RE: Governance: Decision board idea from Sharingwood
From: Rob Sandelin (Exchange) (
Date: Thu, 16 May 1996 14:42:26 -0500
Meeting process and goverance are continually being experimented with at
Sharingwood. We often try out different ideas, evaluate them, then adopt
them or try something else. We are finding that many things do not
require large group meetings to decide, and also many things fall
outside of the committee structure. People have ideas or projects they
want input on, or decisions need to be made.

One thing we are doing to deal with the above is called the decision
board. There are bunches of niddly little things that need to get
decided, everything from how to rearrange the furniture of the
commonhouse to the layout and design of the drink station, to how much
money to credit for meal reimbursement.  The decision board works like
this: I have an idea which does not need large group decision, but I
want to consult and get input from people interested. There is a folder
on one bulletin board with bright pink papers on it which have a heading
in big letters that say: To Be Decided.  I write my idea under the
heading, add a date, time and place for a meeting and post it on the
decision board. (Have to give at least 5 days notice)=20

People check the decision board, those interested in my idea come to the
meeting or write their comments on the form. Me and those who come to
the meeting, make the decision, record what we decided on the back of
the form (for record keeping purposes) and implement the decision.  Full
automony.  Note: this method currently is only used for decisions which
meet certain criteria so they do NOT need full membership approval. The
criteria are posted next to the folder with the forms.

This system requires all Woodies to check the decision board regularly
(cruise the commonhouse at least once a week or have a buddy alert you)
which puts the responsibility on everyone to stay in the loop.  It also
provides a way for individiuals to do things, take action, make stuff
happen, and also do it in a way that no one can say, I didn't know about

As to some of Macs questions, Sharingwood is both in the living together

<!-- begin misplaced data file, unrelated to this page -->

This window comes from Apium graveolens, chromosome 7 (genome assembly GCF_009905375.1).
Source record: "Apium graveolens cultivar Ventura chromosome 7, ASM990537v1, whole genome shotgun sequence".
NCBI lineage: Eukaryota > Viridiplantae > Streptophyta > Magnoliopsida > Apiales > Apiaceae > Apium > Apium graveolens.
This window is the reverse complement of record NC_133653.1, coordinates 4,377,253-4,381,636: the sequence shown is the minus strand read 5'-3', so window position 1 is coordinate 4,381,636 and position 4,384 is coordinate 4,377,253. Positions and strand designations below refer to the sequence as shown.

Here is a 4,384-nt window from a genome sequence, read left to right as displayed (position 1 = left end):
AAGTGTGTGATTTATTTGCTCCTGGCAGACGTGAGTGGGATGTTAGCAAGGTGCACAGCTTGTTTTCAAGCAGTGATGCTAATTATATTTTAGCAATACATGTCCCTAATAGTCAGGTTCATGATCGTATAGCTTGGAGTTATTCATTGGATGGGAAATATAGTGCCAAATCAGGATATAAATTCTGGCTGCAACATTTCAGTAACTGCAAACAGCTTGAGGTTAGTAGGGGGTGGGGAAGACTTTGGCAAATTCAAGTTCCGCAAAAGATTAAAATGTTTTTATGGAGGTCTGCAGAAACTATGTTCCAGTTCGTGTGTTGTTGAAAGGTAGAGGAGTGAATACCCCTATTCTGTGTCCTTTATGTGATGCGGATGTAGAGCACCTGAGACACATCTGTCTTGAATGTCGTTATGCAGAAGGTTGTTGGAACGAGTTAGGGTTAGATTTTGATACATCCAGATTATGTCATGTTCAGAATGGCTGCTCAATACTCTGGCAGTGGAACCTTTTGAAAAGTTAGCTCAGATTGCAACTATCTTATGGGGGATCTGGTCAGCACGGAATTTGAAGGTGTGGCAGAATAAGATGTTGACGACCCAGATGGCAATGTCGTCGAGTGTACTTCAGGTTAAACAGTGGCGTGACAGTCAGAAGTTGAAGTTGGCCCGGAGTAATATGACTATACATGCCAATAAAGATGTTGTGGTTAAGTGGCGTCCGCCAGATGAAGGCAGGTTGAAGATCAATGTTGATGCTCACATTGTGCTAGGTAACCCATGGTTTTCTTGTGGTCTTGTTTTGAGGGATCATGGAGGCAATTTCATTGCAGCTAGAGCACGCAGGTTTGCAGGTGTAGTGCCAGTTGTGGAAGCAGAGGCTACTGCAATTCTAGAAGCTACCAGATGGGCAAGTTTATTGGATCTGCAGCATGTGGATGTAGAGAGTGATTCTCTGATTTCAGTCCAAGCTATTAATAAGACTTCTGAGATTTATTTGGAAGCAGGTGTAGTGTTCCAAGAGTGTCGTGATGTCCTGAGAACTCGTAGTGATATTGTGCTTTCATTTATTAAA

and constuction stage so we have committees for continual stuff, and the
decision board and task forces forms the rest. If an issue arises which
we need a group to formulate policy, we form a disappearing task force
which holds meetings, drafts a proposal and presents it at the large
group meeting.  Our commonhouse committee for example is currently
transitioning from construction, which is almost over, to maintenance
and policy. There is some turn over, the folks who were interested in
the electrical plan, don't care much about the cleaning schedule, and
vice versa.

Average hours in meetings a week widely varies by the individual. If you
want to be involved in everything, and there are few *special* folks who
do, you could spend 6 hours a week. Most of average 5-6 hours of
meetings a month, excluding dinner, which sometimes functions as an
adhoc meeting.

Committee membership turns over regularly and sometimes committees
disappear from lack of participation. Our social committee has
dissapeared for example. No one is interested in planning parties, so we
have unplanned parties instead.=20

Rob Sandelin's tip of the day
Inside every old person is a young person saying, How the hell did this
>Original Message-----
Sent:   Thursday, May 16, 1996 8:12 AM
Subject:        Governance

One of my interests is in cohousing management, governance, organization
structure whatever you want to call it.  There hasn=B9t been too much=20
talk here about what groups have learned in these areas and how they go=20
about taking care of the business of the community in the most efficient
and satisfying manner possible.  Since every group must deal with this,=20
I would think that we could learn quite a bit from each other.

As our organization evolves, I=B9ve been checking some past coho-l=20
postings to see how other cohousing organizations have evolved in terms=20
of governance.  There seems to be general agreement that the use of=20
consensus in no way precludes the use of delegation.  I=B9ve also =
that a few groups (Southside, Nyland, and Sharingwood) have consolidated
their committee structures.  My understanding is that there was a=20
problem with too many committees all responsible for different=20
miscellaneous activities and some activities perhaps falling between the
cracks and being the responsibility of no committee.  In consolidating,=20
the group created an oversight body of some sort and created just a=20
small number of committees to whom ALL activities were distributed.

Here=B9s some questions to stimulate some discussion:
Is my explanation of what happened with these groups somewhat accurate?
Have other groups gone through similar consolidation?
Who has a system that they think works particularly well?  Particularly=20
Does the construction period require the same type of governance=20
structure as when you=B9re actually living in cohousing?
How many hours per month does the average member spend in meetings?
           Mac Thomson                   San Juan Cohousing
           ganesh [at]                Durango, Colorado

"Between whom there is hearty truth, there is love."
                         - Henry David Thoreau
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